I found the following problem in Paul Halmos’s Naive Set Theory. It seemed interesting so I thought I would post it here.

Exercise. A necessary and sufficient condition that is that . Observe that the condition has nothing to do with the set .

The trick here I think is to realize that we can use some past results from set theory to aid us. In particular, I think the following will be helpful.

One must also keep in mind the distributive laws for sets.

Moving on with the exercise, let us assume that . We first see that the left side becomes . Since under our assumption that , we see that this becomes .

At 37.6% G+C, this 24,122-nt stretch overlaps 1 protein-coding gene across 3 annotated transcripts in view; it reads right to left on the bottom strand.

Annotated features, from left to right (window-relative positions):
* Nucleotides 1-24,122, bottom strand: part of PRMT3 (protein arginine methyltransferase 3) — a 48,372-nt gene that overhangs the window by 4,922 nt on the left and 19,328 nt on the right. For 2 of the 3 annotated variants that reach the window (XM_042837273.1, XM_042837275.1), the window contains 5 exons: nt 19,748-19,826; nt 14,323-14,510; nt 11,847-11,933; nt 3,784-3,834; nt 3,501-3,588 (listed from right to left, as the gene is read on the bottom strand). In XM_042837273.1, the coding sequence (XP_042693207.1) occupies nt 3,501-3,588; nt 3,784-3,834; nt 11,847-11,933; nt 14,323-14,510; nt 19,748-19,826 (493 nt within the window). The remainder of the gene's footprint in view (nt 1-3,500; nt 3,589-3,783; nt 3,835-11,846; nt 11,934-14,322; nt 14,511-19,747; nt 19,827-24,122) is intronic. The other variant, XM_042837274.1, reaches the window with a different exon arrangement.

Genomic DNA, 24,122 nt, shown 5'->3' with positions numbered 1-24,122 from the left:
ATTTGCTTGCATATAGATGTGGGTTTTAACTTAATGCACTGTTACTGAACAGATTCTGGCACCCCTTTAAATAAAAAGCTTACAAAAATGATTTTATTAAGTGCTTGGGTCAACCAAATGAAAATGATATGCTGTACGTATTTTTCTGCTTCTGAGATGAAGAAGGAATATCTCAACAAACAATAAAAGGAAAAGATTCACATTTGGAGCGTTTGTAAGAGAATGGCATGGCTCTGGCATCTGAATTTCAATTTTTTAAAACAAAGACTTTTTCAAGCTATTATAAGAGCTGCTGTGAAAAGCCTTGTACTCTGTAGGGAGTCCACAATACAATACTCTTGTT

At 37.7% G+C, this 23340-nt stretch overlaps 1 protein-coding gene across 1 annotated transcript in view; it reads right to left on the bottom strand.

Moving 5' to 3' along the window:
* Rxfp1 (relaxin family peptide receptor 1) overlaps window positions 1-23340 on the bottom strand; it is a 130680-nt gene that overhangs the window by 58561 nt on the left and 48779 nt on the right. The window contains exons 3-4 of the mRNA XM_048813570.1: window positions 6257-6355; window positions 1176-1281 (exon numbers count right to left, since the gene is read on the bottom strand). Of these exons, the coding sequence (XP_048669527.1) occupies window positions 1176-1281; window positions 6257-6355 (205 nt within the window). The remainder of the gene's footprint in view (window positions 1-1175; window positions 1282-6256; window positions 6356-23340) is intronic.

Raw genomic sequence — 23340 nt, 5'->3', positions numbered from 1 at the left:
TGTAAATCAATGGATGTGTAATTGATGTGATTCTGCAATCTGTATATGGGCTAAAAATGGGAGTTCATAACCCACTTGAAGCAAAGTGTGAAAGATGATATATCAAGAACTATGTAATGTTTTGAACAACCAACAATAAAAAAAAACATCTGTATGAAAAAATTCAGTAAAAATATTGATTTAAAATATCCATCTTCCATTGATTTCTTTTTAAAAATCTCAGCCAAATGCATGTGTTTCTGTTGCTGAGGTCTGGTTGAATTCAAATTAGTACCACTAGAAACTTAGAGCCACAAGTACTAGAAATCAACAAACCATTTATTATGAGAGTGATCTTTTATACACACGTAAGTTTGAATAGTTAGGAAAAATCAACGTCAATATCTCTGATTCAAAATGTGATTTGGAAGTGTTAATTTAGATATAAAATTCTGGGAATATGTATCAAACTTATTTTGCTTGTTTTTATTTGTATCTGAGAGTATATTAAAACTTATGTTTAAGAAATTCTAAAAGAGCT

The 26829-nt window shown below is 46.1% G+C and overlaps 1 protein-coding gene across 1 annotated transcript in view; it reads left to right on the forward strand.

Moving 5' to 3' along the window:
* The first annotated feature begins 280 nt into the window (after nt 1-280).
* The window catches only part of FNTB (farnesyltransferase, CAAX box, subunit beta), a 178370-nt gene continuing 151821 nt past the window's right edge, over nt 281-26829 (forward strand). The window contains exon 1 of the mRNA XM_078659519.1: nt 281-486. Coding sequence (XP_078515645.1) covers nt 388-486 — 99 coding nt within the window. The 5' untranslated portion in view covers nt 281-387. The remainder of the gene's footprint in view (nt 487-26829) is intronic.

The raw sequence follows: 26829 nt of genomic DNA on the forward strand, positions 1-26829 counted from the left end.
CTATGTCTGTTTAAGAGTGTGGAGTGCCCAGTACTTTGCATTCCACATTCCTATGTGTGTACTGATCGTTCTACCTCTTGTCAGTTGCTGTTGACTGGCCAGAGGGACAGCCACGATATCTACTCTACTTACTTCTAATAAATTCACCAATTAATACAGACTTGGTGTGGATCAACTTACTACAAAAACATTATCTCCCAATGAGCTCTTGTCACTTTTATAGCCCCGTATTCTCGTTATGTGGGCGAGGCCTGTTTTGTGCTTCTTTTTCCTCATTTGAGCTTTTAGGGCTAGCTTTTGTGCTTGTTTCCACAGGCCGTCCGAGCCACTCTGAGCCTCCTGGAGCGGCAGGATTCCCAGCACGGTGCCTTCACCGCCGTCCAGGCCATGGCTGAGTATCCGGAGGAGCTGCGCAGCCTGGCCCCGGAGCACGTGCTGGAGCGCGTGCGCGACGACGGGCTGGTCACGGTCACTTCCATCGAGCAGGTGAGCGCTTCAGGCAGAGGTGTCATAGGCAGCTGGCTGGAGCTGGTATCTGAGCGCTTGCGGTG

For the right side, we get , which is just , since . Now, we distribute *again*, which gives us . So we have shown that is a sufficient condition for . We now go on to show that it is also a necessary condition, completing our proof.

Suppose . Our task is to show that . It is probably a good idea to use the let trick. So let . Our task now is to show that . If we let be an arbitrary set, then since , we also know that . This tells us that . Since by assumption, we also have . If , we know that and . So since , we can conclude that . This completes our proof.

Now about the “Observe that the condition has nothing to do with the set ” part. Well, we see that in our proof, the set was arbitrary and wasn’t important at all. So that’s that.